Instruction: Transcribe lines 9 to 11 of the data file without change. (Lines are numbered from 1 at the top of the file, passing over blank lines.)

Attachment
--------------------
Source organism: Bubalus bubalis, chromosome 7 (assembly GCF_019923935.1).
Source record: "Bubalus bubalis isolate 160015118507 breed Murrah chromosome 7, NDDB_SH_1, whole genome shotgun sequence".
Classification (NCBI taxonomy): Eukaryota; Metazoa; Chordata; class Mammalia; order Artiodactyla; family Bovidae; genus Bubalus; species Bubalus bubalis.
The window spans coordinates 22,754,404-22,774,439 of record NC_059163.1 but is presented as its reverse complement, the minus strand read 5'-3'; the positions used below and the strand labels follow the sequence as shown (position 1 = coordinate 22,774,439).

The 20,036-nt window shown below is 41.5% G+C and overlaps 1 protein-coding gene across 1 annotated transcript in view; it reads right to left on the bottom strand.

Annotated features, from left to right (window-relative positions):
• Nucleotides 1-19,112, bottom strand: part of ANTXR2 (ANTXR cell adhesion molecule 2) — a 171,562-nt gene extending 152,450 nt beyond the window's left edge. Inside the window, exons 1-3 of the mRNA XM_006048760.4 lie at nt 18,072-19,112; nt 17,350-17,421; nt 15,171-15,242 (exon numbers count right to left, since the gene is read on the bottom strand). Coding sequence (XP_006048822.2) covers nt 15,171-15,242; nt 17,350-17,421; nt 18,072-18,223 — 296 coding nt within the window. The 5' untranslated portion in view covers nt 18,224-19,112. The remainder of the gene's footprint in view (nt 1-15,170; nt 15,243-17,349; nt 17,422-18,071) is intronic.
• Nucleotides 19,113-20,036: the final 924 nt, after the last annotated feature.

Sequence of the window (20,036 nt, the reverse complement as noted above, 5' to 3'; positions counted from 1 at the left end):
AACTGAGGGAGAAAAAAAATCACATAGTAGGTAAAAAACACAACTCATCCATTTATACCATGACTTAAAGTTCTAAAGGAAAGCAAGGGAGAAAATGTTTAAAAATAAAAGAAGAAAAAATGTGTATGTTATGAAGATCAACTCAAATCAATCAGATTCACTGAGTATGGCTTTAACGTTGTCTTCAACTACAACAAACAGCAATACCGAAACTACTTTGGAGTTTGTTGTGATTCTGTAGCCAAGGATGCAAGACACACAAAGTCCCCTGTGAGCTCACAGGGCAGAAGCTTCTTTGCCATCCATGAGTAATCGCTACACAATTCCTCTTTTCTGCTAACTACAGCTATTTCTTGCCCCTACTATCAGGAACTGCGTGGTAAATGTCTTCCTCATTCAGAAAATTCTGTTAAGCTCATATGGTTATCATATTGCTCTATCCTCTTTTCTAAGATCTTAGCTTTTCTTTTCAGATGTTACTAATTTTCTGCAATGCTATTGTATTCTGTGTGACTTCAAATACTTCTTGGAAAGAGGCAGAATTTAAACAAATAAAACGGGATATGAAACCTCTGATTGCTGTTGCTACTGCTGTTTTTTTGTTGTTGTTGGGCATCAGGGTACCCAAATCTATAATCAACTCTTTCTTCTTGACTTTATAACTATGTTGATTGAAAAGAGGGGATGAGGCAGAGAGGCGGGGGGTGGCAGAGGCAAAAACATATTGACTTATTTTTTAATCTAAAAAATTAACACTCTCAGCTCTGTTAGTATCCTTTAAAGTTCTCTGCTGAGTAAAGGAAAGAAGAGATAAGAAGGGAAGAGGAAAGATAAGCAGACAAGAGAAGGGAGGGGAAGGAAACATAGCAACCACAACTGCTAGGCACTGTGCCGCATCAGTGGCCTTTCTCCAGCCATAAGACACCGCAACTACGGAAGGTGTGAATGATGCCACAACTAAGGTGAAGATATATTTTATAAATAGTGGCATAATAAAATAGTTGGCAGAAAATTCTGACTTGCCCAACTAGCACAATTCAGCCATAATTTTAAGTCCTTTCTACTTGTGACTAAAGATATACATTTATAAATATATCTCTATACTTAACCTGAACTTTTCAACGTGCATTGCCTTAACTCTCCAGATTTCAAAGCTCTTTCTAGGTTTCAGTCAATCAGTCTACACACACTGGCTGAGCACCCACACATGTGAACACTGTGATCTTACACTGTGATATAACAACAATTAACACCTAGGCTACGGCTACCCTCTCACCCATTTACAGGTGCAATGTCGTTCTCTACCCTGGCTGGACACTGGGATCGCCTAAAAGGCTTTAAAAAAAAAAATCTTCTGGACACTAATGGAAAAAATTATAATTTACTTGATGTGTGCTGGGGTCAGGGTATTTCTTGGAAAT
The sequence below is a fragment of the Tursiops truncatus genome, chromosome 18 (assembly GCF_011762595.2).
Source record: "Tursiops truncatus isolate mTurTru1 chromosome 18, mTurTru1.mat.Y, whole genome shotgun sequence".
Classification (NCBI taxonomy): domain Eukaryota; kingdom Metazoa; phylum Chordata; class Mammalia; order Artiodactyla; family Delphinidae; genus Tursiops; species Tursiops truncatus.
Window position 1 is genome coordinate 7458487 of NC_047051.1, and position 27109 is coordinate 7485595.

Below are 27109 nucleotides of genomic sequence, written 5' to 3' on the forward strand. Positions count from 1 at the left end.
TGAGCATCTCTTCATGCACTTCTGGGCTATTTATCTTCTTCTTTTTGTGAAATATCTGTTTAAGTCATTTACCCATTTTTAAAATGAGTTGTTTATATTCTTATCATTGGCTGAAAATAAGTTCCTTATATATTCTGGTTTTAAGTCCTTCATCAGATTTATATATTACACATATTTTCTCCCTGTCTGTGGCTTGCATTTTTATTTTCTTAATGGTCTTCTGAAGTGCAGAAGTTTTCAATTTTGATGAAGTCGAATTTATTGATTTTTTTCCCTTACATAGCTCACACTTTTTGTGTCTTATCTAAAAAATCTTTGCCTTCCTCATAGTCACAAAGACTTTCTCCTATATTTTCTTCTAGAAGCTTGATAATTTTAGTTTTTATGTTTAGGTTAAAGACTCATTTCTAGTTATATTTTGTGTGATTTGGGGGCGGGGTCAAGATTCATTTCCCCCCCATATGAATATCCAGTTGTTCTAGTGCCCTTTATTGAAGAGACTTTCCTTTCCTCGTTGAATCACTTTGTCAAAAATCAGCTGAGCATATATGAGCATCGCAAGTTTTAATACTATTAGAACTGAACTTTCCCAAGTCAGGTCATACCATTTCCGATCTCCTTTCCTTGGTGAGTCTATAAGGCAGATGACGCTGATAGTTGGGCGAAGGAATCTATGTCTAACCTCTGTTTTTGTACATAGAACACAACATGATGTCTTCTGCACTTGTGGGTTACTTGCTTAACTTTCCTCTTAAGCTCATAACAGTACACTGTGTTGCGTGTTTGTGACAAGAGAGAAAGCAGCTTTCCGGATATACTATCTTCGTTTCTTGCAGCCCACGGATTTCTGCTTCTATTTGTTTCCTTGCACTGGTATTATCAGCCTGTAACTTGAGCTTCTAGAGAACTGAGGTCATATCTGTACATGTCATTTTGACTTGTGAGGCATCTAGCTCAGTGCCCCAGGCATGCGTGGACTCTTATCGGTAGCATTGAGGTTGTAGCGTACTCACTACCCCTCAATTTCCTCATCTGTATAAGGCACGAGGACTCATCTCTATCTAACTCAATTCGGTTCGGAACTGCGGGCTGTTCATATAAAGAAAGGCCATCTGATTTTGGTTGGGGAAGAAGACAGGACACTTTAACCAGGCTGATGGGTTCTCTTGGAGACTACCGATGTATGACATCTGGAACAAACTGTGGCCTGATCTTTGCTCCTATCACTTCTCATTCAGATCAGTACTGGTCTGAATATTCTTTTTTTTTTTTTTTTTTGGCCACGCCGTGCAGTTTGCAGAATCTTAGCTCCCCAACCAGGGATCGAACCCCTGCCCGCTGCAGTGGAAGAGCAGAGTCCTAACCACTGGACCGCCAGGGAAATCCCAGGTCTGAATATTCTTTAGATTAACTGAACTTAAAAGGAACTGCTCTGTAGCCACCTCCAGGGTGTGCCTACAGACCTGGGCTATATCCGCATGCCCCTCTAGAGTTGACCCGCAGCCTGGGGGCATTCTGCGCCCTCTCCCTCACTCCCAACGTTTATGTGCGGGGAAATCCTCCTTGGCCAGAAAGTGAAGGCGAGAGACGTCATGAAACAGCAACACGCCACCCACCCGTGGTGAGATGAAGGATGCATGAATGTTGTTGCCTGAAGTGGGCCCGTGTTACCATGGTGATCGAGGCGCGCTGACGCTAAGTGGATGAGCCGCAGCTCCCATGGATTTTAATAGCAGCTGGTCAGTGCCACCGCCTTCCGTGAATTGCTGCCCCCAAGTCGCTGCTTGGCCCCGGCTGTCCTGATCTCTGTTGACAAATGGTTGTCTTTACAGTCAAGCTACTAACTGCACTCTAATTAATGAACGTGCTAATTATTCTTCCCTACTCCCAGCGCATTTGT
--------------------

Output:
Sequence of the window (20,036 nt, the reverse complement as noted above, 5' to 3'; positions counted from 1 at the left end):
AACTGAGGGAGAAAAAAAATCACATAGTAGGTAAAAAACACAACTCATCCATTTATACCATGACTTAAAGTTCTAAAGGAAAGCAAGGGAGAAAATGTTTAAAAATAAAAGAAGAAAAAATGTGTATGTTATGAAGATCAACTCAAATCAATCAGATTCACTGAGTATGGCTTTAACGTTGTCTTCAACTACAACAAACAGCAATACCGAAACTACTTTGGAGTTTGTTGTGATTCTGTAGCCAAGGATGCAAGACACACAAAGTCCCCTGTGAGCTCACAGGGCAGAAGCTTCTTTGCCATCCATGAGTAATCGCTACACAATTCCTCTTTTCTGCTAACTACAGCTATTTCTTGCCCCTACTATCAGGAACTGCGTGGTAAATGTCTTCCTCATTCAGAAAATTCTGTTAAGCTCATATGGTTATCATATTGCTCTATCCTCTTTTCTAAGATCTTAGCTTTTCTTTTCAGATGTTACTAATTTTCTGCAATGCTATTGTATTCTGTGTGACTTCAAATACTTCTTGGAAAGAGGCAGAATTTAAACAAATAAAACGGGATATGAAACCTCTGATTGCTGTTGCTACTGCTGTTTTTTTGTTGTTGTTGGGCATCAGGGTACCCAAATCTATAATCAACTCTTTCTTCTTGACTTTATAACTATGTTGATTGAAAAGAGGGGATGAGGCAGAGAGGCGGGGGGTGGCAGAGGCAAAAACATATTGACTTATTTTTTAATCTAAAAAATTAACACTCTCAGCTCTGTTAGTATCCTTTAAAGTTCTCTGCTGAGTAAAGGAAAGAAGAGATAAGAAGGGAAGAGGAAAGATAAGCAGACAAGAGAAGGGAGGGGAAGGAAACATAGCAACCACAACTGCTAGGCACTGTGCCGCATCAGTGGCCTTTCTCCAGCCATAAGACACCGCAACTACGGAAGGTGTGAATGATGCCACAACTAAGGTGAAGATATATTTTATAAATAGTGGCATAATAAAATAGTTGGCAGAAAATTCTGACTTGCCCAACTAGCACAATTCAGCCATAATTTTAAGTCCTTTCTACTTGTGACTAAAGATATACATTTATAAATATATCTCTATACTTAACCTGAACTTTTCAACGTGCATTGCCTTAACTCTCCAGATTTCAAAGCTCTTTCTAGGTTTCAGTCAATCAGTCTACACACACTGGCTGAGCACCCACACATGTGAACACTGTGATCTTACACTGTGATATAACAACAATTAACACCTAGGCTACGGCTACCCTCTCACCCATTTACAGGTGCAATGTCGTTCTCTACCCTGGCTGGACACTGGGATCGCCTAAAAGGCTTTAAAAAAAAAAATCTTCTGGACACTAATGGAAAAAATTATAATTTACTTGATGTGTGCTGGGGTCAGGGTATTTCTTGGAAAT
The sequence below is a fragment of the Tursiops truncatus genome, chromosome 18 (assembly GCF_011762595.2).